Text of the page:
Interesting article on financing credit creation through re-pledging loan collateral aka re-hypothecation. Banks generally finance loans by obtaining deposits to obtain needed reserves for their reserve account at the central bank since it is the least expensive financing. "Shadow banking" uses re-pledging of collateral, called "re-hypothecation." Since the financial crisis, shadow banking and re-hypothecation are being explored key factors, the significance of which has previously not only gone largely unrecognized but also has been unsupervised and unregulated. Now experts are beginning to look into this.
Read it at Vox.eu
The (other) deleveraging: What economists need to know about the modern money creation process
Manmohan Singh, Senior Economist at the IMF, and Peter Stella, Director of Stellar Consulting LLC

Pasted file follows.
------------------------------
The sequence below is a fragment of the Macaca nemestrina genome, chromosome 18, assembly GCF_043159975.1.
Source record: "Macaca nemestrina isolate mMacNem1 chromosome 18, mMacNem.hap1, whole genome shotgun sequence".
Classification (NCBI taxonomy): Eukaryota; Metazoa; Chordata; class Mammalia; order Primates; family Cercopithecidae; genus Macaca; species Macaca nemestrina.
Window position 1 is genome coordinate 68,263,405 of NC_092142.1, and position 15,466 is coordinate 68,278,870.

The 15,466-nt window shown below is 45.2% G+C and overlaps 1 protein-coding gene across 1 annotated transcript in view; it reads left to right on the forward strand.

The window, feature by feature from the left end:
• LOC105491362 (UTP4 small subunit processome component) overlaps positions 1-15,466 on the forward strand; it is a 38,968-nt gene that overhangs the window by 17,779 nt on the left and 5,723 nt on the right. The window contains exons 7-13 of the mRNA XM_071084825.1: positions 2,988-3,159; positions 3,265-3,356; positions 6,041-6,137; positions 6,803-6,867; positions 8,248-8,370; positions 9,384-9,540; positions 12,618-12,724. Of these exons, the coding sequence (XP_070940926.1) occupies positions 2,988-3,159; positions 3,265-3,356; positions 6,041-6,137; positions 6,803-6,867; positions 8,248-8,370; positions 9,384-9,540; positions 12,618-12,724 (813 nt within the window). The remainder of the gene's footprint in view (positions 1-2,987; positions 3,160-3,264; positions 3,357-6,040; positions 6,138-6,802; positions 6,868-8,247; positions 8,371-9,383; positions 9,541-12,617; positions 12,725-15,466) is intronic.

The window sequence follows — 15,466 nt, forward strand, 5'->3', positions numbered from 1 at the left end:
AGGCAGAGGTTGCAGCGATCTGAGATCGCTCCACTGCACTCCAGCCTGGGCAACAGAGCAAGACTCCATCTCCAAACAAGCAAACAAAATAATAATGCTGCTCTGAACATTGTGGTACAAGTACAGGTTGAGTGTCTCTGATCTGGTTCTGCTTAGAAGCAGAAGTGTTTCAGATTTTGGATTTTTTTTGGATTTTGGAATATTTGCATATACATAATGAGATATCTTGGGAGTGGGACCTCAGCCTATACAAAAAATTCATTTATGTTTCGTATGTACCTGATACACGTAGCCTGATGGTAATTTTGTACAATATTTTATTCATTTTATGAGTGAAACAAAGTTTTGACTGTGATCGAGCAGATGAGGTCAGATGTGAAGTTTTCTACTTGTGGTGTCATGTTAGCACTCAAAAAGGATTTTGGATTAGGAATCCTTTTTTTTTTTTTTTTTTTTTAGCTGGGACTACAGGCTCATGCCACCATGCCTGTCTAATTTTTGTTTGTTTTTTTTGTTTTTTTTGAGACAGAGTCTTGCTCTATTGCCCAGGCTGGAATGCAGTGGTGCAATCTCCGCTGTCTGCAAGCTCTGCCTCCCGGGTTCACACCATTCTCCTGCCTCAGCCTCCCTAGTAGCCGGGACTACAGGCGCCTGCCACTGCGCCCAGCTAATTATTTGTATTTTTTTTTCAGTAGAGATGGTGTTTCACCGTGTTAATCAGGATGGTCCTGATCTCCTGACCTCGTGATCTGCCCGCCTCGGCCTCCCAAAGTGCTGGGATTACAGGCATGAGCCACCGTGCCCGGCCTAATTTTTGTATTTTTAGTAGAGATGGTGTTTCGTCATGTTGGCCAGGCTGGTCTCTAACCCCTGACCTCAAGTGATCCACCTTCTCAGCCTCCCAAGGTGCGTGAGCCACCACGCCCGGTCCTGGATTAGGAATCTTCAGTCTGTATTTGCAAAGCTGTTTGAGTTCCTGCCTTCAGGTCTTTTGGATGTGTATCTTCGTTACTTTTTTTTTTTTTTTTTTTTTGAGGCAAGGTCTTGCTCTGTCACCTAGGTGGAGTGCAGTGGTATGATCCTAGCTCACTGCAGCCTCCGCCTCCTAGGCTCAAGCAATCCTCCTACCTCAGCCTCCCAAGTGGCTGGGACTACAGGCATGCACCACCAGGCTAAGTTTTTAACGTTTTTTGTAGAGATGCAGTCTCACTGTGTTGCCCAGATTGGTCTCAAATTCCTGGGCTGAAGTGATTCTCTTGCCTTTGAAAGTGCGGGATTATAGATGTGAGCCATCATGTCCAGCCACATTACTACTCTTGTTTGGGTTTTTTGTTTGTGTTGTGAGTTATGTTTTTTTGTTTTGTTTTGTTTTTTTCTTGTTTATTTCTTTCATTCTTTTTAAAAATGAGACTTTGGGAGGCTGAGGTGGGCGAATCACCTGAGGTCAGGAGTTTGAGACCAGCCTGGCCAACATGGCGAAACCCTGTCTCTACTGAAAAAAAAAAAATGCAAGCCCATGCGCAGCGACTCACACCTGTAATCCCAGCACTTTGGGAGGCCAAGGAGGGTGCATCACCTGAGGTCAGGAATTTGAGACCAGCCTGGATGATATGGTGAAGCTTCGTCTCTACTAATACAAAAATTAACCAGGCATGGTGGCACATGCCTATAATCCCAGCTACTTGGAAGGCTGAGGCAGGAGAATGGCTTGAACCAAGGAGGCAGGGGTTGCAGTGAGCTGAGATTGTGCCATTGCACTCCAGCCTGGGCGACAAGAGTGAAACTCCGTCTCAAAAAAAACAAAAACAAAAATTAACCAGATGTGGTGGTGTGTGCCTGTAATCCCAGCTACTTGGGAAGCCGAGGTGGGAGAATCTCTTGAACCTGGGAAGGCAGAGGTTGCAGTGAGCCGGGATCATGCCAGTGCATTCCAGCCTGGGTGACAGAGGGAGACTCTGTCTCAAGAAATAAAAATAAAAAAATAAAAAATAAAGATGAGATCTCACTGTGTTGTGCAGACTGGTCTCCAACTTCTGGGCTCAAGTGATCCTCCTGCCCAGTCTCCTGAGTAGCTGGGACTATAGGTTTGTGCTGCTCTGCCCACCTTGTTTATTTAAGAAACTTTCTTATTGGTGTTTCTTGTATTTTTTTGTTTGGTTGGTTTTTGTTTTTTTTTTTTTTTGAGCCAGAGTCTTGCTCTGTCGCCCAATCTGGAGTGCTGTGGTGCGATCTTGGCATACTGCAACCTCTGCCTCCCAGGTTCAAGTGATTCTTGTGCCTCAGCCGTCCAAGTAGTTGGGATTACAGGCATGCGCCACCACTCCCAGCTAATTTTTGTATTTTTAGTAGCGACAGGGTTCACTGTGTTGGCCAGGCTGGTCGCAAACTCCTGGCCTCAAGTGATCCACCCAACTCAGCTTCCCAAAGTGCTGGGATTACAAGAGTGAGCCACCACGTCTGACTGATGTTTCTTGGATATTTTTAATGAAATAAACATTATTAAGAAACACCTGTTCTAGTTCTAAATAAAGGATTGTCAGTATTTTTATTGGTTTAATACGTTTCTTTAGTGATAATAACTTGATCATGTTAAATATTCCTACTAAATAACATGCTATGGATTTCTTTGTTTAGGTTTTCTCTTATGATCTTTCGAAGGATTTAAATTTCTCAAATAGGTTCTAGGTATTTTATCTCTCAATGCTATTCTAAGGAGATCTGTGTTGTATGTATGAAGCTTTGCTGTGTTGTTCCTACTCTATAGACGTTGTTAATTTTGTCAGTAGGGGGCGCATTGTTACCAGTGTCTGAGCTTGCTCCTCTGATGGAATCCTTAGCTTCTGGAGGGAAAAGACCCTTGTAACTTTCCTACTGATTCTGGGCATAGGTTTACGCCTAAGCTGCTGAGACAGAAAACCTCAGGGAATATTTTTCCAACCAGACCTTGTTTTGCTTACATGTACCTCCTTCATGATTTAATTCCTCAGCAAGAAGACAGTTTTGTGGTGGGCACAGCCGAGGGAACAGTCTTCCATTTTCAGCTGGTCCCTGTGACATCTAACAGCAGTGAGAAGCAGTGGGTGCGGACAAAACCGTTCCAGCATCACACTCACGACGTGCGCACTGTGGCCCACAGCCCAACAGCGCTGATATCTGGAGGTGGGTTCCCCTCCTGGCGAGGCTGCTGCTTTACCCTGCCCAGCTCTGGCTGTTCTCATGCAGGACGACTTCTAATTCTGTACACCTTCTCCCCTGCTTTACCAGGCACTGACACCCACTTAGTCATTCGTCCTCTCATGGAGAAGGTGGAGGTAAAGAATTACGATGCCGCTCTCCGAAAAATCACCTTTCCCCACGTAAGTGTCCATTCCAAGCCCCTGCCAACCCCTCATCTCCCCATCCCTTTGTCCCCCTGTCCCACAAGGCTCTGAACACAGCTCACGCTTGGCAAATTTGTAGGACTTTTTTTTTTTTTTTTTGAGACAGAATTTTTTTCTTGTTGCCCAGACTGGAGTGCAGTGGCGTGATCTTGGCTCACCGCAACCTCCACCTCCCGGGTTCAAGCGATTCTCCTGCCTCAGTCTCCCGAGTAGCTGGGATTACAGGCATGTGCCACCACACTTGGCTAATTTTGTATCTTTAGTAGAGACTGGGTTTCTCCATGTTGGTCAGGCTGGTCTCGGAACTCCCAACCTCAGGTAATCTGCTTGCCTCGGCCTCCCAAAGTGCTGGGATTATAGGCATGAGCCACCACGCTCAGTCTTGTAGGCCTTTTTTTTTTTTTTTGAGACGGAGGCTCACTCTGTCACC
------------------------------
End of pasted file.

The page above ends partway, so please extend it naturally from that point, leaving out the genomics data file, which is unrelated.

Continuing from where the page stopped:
For background, see The Financial Time | FT Alphaville
When safe assets return
by Cardiff Garcia
Does the shadow banking system’s relationship to monetary policy have any implication for the Smithian/neo-Wicksellian view, which awaits the natural rate of interest imminently rising to and exceeding the federal funds rate? Is there an equivalent for the shadow banking system — perhaps something related to collateral haircuts? What about the NGDP guys? The MMTers? The John Carney?MMR's Mike Sankowski comments.